• 22. 22What can be read on theBookshare Web Reader? Free Reading, Textbooks & Classroom Materials 187,000+ Titles in the Bookshare Library 10,500+ Textbooks• 4,200+ NIMAC K-12 textbooks w/images for learners withTeacher-assigned Bookshelves• College/University textbooks Special Collections for Easy Browsing New York Times Best Sellers Newbery, Caldecott Winners Veterans sub-collections 1,000+ books in Spanish
  • 23. 23Bookshare Enhancements Bookshare enhanced and put code back intothe Open Source Repository called Github Accessibility Improvements• Worked with a nationally-known organization who performedan accessibility audit on Project Readium and Bookshare• Bookshare enhanced the reading tool in order to support userswith Screen Readers (like JAWS or AMIS) and to allow thenative TTS engine in Chrome to access books• Bookshare expanded the TTS functionality under the codename “Benespeak” and added that library back to the project
  • 24. 24Bookshare EnhancementsBookshare enhanced and put code back intothe Open Source Repository called Github Digital Rights• Publishers are understandably concerned that the content oftheir books could be easily disseminated across the internet• Bookshare ensures that only active, certified members withPrint Disabilities (as defined in the Chafee Amendment)can access these books• Bookshare’s Bookshelf concept allows access toNIMAC-sourced textbooks for qualified U.S. students• Books are not downloaded, so cannot be copied and usedby non-qualified readers
  • 25. 2525 Visit Bookshare (www.bookshare.org) Free Readers for Bookshare Members Learn more about the new Bookshare Features Video on the Bookshare Web Reader Membership Questions and Qualifications Visit Readium (www.readium.org) Visit the International Digital Publishing Forum (IDPF.org) Visit The DIAGRAM Center (http://diagramcenter.org) Top Ten Tips for Accessible EPUB 3Thank you! Want to Know More?Ginny GrantProduct Manager, Literacy Programginnyg@bookshare.orgAlso: info@bookshare.org or support@bookshare.org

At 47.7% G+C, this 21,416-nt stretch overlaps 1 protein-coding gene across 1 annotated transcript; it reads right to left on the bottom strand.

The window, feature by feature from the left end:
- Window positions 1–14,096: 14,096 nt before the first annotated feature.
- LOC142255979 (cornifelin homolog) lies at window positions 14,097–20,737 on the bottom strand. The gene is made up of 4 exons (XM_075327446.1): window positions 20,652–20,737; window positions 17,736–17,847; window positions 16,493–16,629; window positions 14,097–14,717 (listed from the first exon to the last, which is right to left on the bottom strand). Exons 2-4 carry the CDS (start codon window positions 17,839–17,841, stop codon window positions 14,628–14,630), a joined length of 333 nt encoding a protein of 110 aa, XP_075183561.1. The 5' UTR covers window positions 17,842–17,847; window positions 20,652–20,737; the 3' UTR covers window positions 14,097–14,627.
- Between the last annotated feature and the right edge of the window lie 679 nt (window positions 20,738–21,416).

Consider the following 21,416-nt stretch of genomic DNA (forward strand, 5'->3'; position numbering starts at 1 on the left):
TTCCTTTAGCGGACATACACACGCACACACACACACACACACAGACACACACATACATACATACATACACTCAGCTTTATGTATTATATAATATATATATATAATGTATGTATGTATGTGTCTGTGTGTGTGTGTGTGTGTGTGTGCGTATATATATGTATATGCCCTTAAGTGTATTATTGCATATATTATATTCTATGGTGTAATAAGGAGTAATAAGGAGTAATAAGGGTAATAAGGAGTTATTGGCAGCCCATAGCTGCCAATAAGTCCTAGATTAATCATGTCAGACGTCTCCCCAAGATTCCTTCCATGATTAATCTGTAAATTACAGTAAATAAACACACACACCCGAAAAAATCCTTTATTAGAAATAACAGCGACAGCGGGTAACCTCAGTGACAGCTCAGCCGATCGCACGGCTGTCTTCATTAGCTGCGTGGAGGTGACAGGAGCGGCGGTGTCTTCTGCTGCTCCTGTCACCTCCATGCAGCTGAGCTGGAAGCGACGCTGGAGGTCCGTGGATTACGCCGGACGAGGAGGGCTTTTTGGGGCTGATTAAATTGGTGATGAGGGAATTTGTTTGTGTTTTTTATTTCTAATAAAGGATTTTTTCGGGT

• 26. A Publisher PerspectiveTowards Accessibility
  • 27. About Cengage LearningOur CompanyWith annual revenues of approximately $2 billion, the company has 5,500 employeeswith operations in more than 20 countries around the world.Our Markets• Academic- K12; postsecondary• Professional• Library markets• WorldwideOur Products and Services• Learning resources; textbooks, supplemental materials, digital products• Library reference productsOur Brands• Brooks Cole, Course Technology, Gale, South-Western, Wadsworth27
  • 28. Accessibility Evolution• Print textbook alternate formats• Accessible digital landscape: new considerations• Cengage Learning responseAccessible Ebook• Environment of change• Challenges and opportunities• Cengage Learning looks forward28
  • 29. Print Textbook Alternate Formats29
  • 30. Accessible Digital Landscape: New ConsiderationsTechnology Influences• World Wide Web• PDF enhancements• Web Content Accessibility Guidelines30
  • 31. Cengage Learning Response• Workflow and production processes• AccessText.org• Shift to digital31
  • 32. Accessible Ebook• CengageBrain.com• What makes an ebook accessible• Beyond print disabled; accessibility for everyoneCengage Learning Accessibility32
  • 33. Environment of Change33Operating SystemsWindows XP, 7, 8VistaApple iOS…any many others…
  • 34. Environment of Change34BrowsersInternet ExplorerFireFoxSafari…any many others…Operating SystemsWindows XP, 7, 8VistaApple iOS…any many others…
  • 35. Environment of Change35BrowsersInternet ExplorerFireFoxSafari…any many others…Operating SystemsWindows XP, 7, 8VistaApple iOS…any many others…ATScreen readersMagnifiers…any manyothers…
  • 36. Environment of Change36BrowsersInternet ExplorerFireFoxSafari…any many others…Operating SystemsWindows XP, 7, 8VistaApple iOS…any many others…ATScreen readersMagnifiers…any manyothers…Mobile Devicessmartphonetablets??
  • 37. Environment of Change37BrowsersInternet ExplorerFireFoxSafari…any many others…Operating SystemsWindows XP, 7, 8VistaApple iOS…any many others…ATScreen readersMagnifiers…any manyothers…Mobile Devicessmartphonetablets??
  • 38. Challenges and OpportunitiesContent• STEM content• MultimediaTechnology• New Devices• Old technology• Tools• Standards38
  • 39. Looking ForwardOne publishers evolutionary approach• Awareness• Design with accessibility in mindCollaboration• Continue to participate• Encourage user feedback• Share experiences39
  • 40. ‹#›
  • 41. NISO WebinarUniversal Accessibility:Creating E-Books Anyone Can ReadNISO Webinar • April 10, 2013Questions?All questions will be posted with presenter answers onthe NISO website following the webinar:http://www.niso.org/news/events/2013/webinars/accessibility
  • 42. Thank you for joining us today.Please take a moment to fill out the brief online survey.We look forward to hearing from you!THANK YOU